Then at Mile 9 and 10, I really switched gears. It just happened to be a lower instead of a higher one…
The all too familiar exhausted feeling around Mile 10. As soon as it hit me, I knew there will be no miracle PR, no miracle super fast finish as a couple of hills were still ahead of us, waiting for us to climb up. The next few miles were really struggle. I felt really pathetic as two ladies passed me chitchatting with each other the while time while I was there struggling. Definitely not the second half I envisioned, yet I still run into the same problem again that I have run into in the previous two races. Still managed to keep running between water stations, not switching to walking even when going uphill. After finishing Mile 10, which turned out to be my weakest mile of the race, I was able to increase my speed and somehow the “only a 5k left” thought if not propelled me towards the Finish line, but definitely seemed to help to get back some of my lost speed. The weather otherwise was already beautiful. Sunshine, not too hot. The scenery typical rural, but I still enjoyed it. Maybe after the busy days and weeks it was great to run in such a relaxed environment. Even with my Mile 10 struggle this was still a race I was definitely happy to be part of.
Not sure why or how, it might be just a perception thing, but it seemed, that these last few miles were going faster than on previous races. Previously these last few miles seemed like eternities. Here they seemed to go by quickly. Despite in fact here I was running slower, than on previous races. Hmmm, this weird mind of mine. Especially mine… At the end as usual, I tried to run as hard as I could to finish the race strong. I heard the announcer from the distance and I started to search for the school to have the Finish line area in my sight. I just kept on pushing and finally crossed the Finish line. I received my medal and wanted to grab a water quickly, but I asked someone first to take a quick picture of me with my newest medal. I knew I needed water, food and whatever I can get ASAP as I did not feel very good. I must have looked worse than usual as I saw some people looking at me a strangely. “This guy is exhausted…” is what I was reading from their facial expression. Even if this is not what they thought that is exactly how I felt. So I went to grab banana, a water, a yogurt and a bagel and sat down. That is when I run into the lady (Amy) I happened to run a very similar pace with. She was definitely in good spirits, while I was sitting on the sidewalk, trying to eat, drink and stretch at the same time. Not sure why or how, but after a few miles into the race, I felt numbness in both of my feet. It felt that blood stopped circulating in both of my feet, despite this was not a new pair of running shoes, that I have been using. They had already about 250 miles in them already, so there should not have been any surprises. But as I was sitting there talking to Amy, at random moments I started to have cramps in muscles I never even knew I had. It has been a very strange feeling. I also took off my shoes and that helped a bit, but it still took quite a bit of time, drink and food to feel better.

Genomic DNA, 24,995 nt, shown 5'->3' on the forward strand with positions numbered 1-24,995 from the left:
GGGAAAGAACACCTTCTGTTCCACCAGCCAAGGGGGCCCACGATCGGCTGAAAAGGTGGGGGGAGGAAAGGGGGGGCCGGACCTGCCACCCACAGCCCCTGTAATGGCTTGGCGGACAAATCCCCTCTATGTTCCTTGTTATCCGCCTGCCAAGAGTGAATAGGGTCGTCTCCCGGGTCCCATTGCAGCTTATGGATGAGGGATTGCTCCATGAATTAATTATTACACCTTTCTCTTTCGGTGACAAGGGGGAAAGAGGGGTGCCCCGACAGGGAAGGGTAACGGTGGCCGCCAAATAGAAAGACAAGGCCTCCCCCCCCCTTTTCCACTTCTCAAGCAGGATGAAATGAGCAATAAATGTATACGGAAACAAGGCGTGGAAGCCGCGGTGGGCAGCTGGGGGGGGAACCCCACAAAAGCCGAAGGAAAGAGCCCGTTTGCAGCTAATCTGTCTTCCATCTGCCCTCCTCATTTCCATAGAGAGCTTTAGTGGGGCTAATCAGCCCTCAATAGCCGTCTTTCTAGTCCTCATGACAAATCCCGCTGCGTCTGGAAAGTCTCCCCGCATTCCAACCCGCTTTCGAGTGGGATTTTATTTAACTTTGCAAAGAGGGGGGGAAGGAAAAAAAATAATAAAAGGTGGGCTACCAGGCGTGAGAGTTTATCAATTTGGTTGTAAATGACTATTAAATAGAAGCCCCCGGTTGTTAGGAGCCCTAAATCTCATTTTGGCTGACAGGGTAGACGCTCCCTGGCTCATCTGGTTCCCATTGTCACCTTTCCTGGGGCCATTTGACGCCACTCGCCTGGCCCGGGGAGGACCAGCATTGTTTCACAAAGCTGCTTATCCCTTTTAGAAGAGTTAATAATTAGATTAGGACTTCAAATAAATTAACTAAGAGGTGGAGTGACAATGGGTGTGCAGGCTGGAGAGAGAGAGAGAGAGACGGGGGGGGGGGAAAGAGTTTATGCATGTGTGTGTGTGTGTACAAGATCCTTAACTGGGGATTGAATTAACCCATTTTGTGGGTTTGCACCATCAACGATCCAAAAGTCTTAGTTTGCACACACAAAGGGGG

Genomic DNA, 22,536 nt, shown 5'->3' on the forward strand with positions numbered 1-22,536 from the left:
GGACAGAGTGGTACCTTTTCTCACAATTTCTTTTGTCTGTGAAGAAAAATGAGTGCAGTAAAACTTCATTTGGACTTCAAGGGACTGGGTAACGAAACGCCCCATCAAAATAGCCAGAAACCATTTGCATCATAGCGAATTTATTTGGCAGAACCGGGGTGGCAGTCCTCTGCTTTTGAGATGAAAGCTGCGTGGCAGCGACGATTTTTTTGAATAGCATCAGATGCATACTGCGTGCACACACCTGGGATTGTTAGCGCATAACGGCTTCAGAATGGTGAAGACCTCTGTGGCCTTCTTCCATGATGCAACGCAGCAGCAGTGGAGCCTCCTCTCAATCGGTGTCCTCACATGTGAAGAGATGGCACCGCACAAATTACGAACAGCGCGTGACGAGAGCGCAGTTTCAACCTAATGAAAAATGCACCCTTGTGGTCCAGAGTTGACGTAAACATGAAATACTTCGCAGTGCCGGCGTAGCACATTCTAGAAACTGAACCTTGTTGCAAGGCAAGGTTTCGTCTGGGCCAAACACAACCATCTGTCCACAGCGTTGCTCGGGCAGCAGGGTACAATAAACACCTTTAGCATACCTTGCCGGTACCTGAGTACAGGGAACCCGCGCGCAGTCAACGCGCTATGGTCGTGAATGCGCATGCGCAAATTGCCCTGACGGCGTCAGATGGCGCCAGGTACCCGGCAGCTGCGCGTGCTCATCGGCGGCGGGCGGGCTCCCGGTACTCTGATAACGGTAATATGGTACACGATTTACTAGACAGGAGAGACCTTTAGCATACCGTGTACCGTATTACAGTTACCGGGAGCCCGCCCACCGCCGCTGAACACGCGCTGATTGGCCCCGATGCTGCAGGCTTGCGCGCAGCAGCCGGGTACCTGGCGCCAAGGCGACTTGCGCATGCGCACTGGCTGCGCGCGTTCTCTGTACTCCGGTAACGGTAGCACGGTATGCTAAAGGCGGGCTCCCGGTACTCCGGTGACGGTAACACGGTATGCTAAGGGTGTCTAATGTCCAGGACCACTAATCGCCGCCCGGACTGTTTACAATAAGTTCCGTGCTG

But it also felt great to sit there, enjoying the sunshine and some really nice conversation with a few fellow runners. It reminded me why running is such a great thing. First you finish your run and you get this overwhelming feeling of accomplishment. Then you can have a great conversation with a complete stranger you have never met before while enjoying some drinks and some food.
My official chip time was 1:56:12 (click here for the Sports Tracker details). Which is a new personal record for me!!! (this is the positive way to present it) This is my new PW. PW = Personal Worst… (official race results here) Given my pre-conditions this time is not bad at all. And there will be another race for me to run shortly, where I will try to be better prepared and better rested.
In conclusion: this race has been a very positive experience. The race organization has been excellent. The communication from the organizers about the changes in the race course, etc. has been great. The volunteers were truly fantastic. And a great turnout for this inaugural race. Also the first race, where you are not trying to get ripped off to see your photo (here is a link to the race photos). And from a personal point of view another 13.1 miles well spent to learn the limits of my mind and my body.